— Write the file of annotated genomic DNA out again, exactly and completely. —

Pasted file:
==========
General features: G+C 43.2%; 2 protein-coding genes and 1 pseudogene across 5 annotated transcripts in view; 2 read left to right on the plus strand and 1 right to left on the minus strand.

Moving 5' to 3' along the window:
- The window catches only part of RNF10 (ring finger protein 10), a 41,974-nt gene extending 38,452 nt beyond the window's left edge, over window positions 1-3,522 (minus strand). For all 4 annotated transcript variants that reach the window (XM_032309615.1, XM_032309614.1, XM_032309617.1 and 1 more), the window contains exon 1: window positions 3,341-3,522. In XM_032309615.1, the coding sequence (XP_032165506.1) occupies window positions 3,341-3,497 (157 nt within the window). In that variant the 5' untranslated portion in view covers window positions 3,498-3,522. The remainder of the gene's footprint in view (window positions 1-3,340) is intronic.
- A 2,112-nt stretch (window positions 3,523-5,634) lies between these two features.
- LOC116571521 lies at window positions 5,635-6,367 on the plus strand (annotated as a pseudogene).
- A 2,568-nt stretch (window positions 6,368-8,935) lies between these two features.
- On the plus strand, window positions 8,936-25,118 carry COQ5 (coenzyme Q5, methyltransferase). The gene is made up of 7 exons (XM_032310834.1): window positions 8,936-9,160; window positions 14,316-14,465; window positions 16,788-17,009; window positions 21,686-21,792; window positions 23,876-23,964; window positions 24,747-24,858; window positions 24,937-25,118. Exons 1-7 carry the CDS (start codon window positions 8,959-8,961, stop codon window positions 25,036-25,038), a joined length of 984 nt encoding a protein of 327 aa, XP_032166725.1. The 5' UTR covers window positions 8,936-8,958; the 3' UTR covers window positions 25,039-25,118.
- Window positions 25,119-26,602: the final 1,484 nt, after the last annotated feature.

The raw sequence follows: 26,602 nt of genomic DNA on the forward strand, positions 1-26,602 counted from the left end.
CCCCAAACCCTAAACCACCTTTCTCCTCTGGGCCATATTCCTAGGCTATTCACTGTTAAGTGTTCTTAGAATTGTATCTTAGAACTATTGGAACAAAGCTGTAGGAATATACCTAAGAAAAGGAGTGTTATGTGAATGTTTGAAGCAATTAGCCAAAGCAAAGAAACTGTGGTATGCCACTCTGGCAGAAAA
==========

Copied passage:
General features: G+C 43.2%; 2 protein-coding genes and 1 pseudogene across 5 annotated transcripts in view; 2 read left to right on the plus strand and 1 right to left on the minus strand.

Moving 5' to 3' along the window:
- The window catches only part of RNF10 (ring finger protein 10), a 41,974-nt gene extending 38,452 nt beyond the window's left edge, over window positions 1-3,522 (minus strand). For all 4 annotated transcript variants that reach the window (XM_032309615.1, XM_032309614.1, XM_032309617.1 and 1 more), the window contains exon 1: window positions 3,341-3,522. In XM_032309615.1, the coding sequence (XP_032165506.1) occupies window positions 3,341-3,497 (157 nt within the window). In that variant the 5' untranslated portion in view covers window positions 3,498-3,522. The remainder of the gene's footprint in view (window positions 1-3,340) is intronic.
- A 2,112-nt stretch (window positions 3,523-5,634) lies between these two features.
- LOC116571521 lies at window positions 5,635-6,367 on the plus strand (annotated as a pseudogene).
- A 2,568-nt stretch (window positions 6,368-8,935) lies between these two features.
- On the plus strand, window positions 8,936-25,118 carry COQ5 (coenzyme Q5, methyltransferase). The gene is made up of 7 exons (XM_032310834.1): window positions 8,936-9,160; window positions 14,316-14,465; window positions 16,788-17,009; window positions 21,686-21,792; window positions 23,876-23,964; window positions 24,747-24,858; window positions 24,937-25,118. Exons 1-7 carry the CDS (start codon window positions 8,959-8,961, stop codon window positions 25,036-25,038), a joined length of 984 nt encoding a protein of 327 aa, XP_032166725.1. The 5' UTR covers window positions 8,936-8,958; the 3' UTR covers window positions 25,039-25,118.
- Window positions 25,119-26,602: the final 1,484 nt, after the last annotated feature.

The raw sequence follows: 26,602 nt of genomic DNA on the forward strand, positions 1-26,602 counted from the left end.
CCCCAAACCCTAAACCACCTTTCTCCTCTGGGCCATATTCCTAGGCTATTCACTGTTAAGTGTTCTTAGAATTGTATCTTAGAACTATTGGAACAAAGCTGTAGGAATATACCTAAGAAAAGGAGTGTTATGTGAATGTTTGAAGCAATTAGCCAAAGCAAAGAAACTGTGGTATGCCACTCTGGCAGAAAA